traders aren’t pricing in a relatively higher probability of a large selloff in U.S. the stock market, according to his research, which looked at the 60-day “skew.” The skew measures the relative pricing of out-of-the-money puts to calls in the options , serving as an indicator of tail-risk hedging, according to DeSimone.

Meanwhile, U.S. stocks have been moving more in tandem in August, based on implied correlations extracted from options prices, compared to earlier in 2023, DeSimone’s research found. 

But that’s against the backdrop of implied correlations falling through the summer. For his analysis, he looked at the top constituents of SPDR S&P 500 ETF Trust, which trades under the ticker SPY.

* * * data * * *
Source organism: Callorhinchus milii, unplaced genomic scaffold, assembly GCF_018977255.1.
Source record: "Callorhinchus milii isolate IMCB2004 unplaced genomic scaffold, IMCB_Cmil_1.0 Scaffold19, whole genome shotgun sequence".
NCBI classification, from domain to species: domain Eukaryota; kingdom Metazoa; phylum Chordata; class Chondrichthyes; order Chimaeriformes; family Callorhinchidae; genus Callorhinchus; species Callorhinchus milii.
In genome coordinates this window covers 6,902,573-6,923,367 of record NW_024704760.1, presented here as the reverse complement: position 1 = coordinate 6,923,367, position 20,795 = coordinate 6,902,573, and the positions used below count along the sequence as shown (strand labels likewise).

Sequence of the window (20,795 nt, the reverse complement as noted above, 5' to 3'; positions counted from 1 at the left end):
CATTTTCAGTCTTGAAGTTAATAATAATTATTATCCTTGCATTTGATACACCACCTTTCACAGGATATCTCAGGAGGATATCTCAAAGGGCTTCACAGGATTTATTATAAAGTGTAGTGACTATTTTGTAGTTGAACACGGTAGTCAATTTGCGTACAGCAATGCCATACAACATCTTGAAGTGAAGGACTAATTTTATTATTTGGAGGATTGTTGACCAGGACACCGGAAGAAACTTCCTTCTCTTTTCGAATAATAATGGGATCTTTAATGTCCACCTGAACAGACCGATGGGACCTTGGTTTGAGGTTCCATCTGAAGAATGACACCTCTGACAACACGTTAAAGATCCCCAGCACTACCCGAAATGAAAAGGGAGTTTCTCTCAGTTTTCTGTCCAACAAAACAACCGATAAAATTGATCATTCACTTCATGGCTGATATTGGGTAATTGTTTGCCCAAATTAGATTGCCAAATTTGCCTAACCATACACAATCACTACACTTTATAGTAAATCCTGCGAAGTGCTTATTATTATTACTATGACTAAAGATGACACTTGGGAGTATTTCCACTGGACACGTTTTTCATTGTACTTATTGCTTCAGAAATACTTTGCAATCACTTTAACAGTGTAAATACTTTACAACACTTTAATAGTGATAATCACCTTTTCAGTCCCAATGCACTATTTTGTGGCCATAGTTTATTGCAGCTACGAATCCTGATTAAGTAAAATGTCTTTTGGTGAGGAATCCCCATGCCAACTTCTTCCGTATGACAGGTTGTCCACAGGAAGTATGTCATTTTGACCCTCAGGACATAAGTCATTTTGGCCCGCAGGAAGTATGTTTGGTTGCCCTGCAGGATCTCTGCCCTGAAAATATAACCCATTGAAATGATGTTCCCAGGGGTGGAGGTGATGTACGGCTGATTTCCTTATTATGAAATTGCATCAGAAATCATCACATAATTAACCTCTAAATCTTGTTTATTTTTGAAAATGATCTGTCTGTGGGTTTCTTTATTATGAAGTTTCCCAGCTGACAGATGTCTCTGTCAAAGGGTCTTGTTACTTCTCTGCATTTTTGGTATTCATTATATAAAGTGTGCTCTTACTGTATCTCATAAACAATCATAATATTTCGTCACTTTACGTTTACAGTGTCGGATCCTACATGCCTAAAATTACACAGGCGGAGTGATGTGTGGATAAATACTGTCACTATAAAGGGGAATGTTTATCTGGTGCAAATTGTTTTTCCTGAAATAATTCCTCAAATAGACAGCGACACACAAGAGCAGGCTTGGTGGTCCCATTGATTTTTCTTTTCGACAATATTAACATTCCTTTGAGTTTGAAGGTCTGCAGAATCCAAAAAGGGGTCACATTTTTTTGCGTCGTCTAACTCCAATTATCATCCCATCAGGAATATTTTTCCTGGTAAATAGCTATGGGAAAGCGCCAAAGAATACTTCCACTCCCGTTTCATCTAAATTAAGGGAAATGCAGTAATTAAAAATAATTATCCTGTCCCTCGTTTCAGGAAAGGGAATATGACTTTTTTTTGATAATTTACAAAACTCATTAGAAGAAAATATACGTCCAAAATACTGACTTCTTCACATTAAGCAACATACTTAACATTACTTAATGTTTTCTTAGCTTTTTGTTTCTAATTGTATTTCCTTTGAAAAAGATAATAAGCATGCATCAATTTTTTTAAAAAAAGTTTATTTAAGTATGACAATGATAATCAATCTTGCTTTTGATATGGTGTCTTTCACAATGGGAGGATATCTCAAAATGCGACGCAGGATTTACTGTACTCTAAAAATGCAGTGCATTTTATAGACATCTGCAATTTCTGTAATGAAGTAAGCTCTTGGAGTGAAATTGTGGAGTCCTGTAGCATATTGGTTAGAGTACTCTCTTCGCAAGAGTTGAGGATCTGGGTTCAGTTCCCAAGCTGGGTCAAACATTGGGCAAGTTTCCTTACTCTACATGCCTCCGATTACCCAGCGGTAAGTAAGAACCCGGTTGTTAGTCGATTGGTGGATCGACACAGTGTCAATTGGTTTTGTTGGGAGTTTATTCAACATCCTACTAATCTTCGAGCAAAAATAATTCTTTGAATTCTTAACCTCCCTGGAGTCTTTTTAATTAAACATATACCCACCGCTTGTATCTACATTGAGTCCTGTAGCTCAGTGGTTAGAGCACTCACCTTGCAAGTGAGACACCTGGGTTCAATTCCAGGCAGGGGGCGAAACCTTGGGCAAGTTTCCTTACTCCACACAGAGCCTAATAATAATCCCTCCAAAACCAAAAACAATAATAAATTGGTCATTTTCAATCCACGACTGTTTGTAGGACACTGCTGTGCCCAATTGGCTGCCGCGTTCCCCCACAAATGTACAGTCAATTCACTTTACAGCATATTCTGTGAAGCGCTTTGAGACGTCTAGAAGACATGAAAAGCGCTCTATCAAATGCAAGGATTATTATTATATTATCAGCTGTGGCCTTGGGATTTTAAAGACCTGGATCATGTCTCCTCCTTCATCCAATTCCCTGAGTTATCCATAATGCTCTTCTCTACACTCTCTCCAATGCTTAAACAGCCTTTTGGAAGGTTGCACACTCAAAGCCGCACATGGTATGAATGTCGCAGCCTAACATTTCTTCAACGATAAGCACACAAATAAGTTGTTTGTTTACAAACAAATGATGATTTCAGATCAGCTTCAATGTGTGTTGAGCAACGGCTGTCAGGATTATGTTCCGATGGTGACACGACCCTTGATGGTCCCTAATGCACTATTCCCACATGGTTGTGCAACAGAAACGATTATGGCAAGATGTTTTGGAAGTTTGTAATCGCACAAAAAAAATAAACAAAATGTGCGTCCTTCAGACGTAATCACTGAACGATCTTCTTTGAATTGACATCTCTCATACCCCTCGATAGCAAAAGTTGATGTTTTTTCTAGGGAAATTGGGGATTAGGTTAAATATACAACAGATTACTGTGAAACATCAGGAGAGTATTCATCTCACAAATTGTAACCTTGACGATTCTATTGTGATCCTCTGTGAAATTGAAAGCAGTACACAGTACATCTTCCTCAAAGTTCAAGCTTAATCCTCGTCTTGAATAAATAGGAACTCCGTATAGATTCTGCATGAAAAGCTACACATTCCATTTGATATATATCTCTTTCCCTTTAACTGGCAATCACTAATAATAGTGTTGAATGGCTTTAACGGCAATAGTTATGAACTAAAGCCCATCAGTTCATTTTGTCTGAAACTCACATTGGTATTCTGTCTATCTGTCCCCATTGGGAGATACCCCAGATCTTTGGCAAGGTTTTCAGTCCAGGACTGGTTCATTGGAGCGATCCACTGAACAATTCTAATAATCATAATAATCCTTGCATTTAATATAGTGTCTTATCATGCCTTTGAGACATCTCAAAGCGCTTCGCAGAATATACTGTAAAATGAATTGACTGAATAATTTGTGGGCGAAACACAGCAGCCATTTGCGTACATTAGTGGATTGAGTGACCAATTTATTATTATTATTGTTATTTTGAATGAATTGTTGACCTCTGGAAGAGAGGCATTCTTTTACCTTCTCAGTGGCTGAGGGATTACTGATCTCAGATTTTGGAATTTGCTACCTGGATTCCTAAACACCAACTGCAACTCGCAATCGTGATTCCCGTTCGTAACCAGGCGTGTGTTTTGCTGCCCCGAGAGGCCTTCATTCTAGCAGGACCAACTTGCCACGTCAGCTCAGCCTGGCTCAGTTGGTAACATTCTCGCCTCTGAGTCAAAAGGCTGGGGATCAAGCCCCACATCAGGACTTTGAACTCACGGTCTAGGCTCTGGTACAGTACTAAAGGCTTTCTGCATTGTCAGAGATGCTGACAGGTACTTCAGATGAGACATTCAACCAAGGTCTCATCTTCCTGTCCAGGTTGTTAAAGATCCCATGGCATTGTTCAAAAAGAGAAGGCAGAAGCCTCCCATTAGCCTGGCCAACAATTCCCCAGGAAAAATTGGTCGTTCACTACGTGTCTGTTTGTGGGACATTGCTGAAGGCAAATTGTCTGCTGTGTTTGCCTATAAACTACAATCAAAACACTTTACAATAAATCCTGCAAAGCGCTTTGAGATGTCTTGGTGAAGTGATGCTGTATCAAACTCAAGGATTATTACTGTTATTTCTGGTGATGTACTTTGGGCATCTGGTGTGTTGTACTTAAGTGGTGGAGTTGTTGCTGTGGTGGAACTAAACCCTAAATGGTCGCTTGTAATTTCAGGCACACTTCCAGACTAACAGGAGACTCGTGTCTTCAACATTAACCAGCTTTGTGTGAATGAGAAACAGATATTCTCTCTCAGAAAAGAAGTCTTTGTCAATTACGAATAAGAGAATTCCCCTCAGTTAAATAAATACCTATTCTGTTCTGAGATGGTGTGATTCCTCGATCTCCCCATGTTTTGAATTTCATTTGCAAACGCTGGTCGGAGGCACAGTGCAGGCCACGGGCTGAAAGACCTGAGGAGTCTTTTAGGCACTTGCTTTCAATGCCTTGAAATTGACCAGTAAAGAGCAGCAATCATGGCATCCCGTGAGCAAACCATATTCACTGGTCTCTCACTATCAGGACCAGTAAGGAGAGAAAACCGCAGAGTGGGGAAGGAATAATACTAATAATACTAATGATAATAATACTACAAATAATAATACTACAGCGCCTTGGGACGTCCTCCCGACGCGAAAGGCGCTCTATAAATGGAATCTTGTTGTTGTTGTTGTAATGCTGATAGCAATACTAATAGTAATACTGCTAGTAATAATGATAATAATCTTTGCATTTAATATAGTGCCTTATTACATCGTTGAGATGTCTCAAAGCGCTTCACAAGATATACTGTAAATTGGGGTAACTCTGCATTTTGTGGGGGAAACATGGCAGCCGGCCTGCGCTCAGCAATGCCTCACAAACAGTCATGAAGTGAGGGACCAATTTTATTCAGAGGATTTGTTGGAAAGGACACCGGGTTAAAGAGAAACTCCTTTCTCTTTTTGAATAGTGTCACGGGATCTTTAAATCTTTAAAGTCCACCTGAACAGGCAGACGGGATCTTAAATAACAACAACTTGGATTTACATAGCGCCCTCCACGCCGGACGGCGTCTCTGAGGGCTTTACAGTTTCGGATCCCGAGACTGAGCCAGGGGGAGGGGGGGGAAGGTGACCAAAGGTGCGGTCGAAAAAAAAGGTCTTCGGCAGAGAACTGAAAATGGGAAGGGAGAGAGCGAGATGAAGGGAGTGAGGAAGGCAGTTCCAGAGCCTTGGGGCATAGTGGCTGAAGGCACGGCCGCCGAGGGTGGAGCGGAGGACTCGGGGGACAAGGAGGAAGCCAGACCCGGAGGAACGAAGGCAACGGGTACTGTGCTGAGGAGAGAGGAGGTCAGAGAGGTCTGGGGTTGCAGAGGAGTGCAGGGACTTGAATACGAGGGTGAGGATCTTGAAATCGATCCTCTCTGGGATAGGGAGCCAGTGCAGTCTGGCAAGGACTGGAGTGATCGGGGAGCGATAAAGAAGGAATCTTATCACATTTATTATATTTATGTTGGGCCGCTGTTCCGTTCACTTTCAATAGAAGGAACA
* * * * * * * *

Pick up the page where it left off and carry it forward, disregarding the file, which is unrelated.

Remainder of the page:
In August the SPDR S&P 500 ETF Trust
booked its worst monthly performance since February with a decline of around 1.6%, FactSet data show.

With overall ETF flows for August tracking below the historical average for the month, only results seen in 2013, 2019 and 2015 appear worse so far, according to Bartolini. 

“August tends to be the weakest out of any other month throughout the year” in terms of capital that investors contribute to ETFs, he said. “This August is trending to be one of the weakest Augusts of all time.” 

As usual, here’s your look at the top- and bottom-performing ETFs over the past week through Wednesday, according to FactSet data.

The good…

Top Performers


ARK Innovation ETF

ARK Next Generation Internet ETF

United States Natural Gas Fund LP

ARK Fintech Innovation ETF